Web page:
Syrian activists accuse government of fabricating poison gas attack to justify air strikes on rebels
Warplanes target rebels in Aleppo hours after suspected gas attack
Warplanes struck rebel positions in Aleppo’s countryside on Sunday, hours after the Syrian government accused rebels of launching a poison gas attack, according to the Syrian Observatory for Human Rights.
The air raids are the first since Russia and Turkey agreed in September to create a demilitarised zone in adjacent Idlib to prevent a full-scale government offensive on Syria's last rebel-held province.
Russia's defense ministry says its warplanes were behind the strikes.
There were no immediate reports of casualties.
Earlier on Sunday, state-run news agency Sana reported that 107 people were injured, including children, after rebels hit three government-held districts in Aleppo with projectiles containing gases that caused choking.
It marks the highest such casualty toll in Aleppo since government forces and their allies clawed back the city from rebels nearly two years ago.
A Syrian doctor at the Aleppo University Hospital said patients he treated were discharged less than two hours after being admitted, noting that they only displayed mild symptoms.
Dr Mahmoud Sweig told The National that hospital staff treated at least 85 patients for gas poisoning. He said the symptoms included red eyes, heart palpitations and difficulty breathing.
It remains unclear what type of poison gas was used, Dr Sweig said, but noted that his team had not detected any sign of substances like sarin or phosphorous.
He said that most patients were discharged within a couple of hours after being instructed to dispose of their clothes. He clarified that no one had died as a result of the suspected gas attack.
“The ER was filled to capacity; we had patients coming in every two minutes,” Dr Sweig said. “We were scared it was phosphorous – but there was no nerve damage or slowing of the heart,” he said.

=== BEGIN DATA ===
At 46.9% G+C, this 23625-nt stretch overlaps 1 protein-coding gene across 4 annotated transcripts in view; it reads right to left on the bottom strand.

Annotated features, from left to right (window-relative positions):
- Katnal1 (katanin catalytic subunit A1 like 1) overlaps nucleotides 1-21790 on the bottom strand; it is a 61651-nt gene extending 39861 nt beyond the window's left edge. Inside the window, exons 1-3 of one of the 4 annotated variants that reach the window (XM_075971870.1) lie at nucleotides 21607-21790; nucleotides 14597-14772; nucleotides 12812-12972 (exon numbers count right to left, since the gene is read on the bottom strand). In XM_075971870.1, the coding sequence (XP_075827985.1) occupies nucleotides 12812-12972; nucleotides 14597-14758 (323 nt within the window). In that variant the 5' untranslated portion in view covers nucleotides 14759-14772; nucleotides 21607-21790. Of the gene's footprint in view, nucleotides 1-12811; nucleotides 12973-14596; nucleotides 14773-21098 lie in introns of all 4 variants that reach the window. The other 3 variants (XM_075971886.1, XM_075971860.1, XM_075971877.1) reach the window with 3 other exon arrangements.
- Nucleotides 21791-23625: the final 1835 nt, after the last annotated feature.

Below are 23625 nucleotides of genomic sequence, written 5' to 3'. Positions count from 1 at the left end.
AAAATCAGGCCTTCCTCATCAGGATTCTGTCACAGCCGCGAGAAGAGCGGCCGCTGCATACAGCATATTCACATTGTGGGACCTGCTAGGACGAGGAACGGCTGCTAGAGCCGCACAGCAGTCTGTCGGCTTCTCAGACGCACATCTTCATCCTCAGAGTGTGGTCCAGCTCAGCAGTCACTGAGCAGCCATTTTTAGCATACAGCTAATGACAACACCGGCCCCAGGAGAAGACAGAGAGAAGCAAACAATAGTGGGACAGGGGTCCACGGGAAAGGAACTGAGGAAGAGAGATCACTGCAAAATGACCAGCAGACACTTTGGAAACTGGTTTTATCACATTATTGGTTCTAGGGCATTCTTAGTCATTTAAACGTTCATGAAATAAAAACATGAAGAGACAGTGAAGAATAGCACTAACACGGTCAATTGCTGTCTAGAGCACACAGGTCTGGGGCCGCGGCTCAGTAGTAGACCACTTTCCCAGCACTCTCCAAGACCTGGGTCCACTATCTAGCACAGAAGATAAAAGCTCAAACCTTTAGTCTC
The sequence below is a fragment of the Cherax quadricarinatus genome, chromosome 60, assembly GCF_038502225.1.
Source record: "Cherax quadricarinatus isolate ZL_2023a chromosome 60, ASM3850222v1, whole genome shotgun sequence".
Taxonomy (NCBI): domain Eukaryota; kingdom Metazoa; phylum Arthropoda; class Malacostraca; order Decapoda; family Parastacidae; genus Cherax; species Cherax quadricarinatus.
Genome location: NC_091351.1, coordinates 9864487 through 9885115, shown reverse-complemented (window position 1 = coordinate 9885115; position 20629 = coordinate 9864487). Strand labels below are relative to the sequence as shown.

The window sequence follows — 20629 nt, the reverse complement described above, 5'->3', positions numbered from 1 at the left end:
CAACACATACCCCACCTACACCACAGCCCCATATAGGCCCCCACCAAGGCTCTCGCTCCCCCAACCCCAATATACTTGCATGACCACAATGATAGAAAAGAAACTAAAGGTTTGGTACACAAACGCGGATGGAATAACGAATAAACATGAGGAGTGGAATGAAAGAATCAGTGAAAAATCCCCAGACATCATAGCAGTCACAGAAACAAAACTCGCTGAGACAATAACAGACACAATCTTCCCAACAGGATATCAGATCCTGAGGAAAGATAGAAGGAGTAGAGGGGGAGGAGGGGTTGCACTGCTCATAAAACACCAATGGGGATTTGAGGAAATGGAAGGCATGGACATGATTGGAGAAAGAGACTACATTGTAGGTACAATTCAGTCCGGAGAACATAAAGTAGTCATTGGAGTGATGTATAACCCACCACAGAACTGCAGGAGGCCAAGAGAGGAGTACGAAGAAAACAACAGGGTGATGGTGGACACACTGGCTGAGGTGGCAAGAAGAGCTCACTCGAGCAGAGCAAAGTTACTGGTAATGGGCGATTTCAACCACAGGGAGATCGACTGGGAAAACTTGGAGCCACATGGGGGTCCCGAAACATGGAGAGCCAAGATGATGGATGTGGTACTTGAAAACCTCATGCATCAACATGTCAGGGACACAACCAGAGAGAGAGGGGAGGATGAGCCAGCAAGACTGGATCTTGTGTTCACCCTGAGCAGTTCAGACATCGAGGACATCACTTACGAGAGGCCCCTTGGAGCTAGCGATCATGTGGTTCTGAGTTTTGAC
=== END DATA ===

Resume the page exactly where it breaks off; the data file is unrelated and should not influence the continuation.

Russian Defense Ministry spokesman Maj. Gen. Igor Konashenkov said Russian chemical weapons specialists have been dispatched to Aleppo.
"According to preliminary data, particularly the symptoms shown by the victims, the shells that bombarded residential areas of Aleppo were filled with chlorine gas," Mr Konashenkov said.
Syrian rebels and activists dismissed the government’s claims as propaganda, which they claim tries to justify regime infractions of the Russian-Turkish agreement.
Karim Obeid, a member of the Aleppo Media Centre, told The National that the Syrian government fabricated the gas attack to justify breaking the demilitarisation deal.
Abdel-Salam Abdel-Razak, an official from the Nour el-Din al-Zinki insurgent faction, said rebels did not own chemical weapons or have the capacity to produce them.
"The criminal regime, under Russian instructions, is trying to accuse the rebels of using toxic substances in Aleppo. This is purely a lie," he tweeted.
The Syrian foreign ministry released a statement on Sunday accusing "foreign states" of providing rebels and militants with chemical weapons. It said that the aim was to blame the Syrian government for chemical weapons attacks carried out by opposition forces.
A cease-fire in Aleppo and Idlib has been fraying in recent days. Aleppo has come under rebel attack in recent weeks, with missiles falling inside the city. The government has responded with counter attacks on rebel-held areas in the Aleppo countryside.
Earlier Saturday, rescue works and the Britain-based Syrian Observatory for Human Rights said government shells landed in Jarjanaz, a rebel-held town in Idlib province, hitting students as they were leaving their school. The shelling killed eight, including six children, according to the civil defense team in the opposition-held area.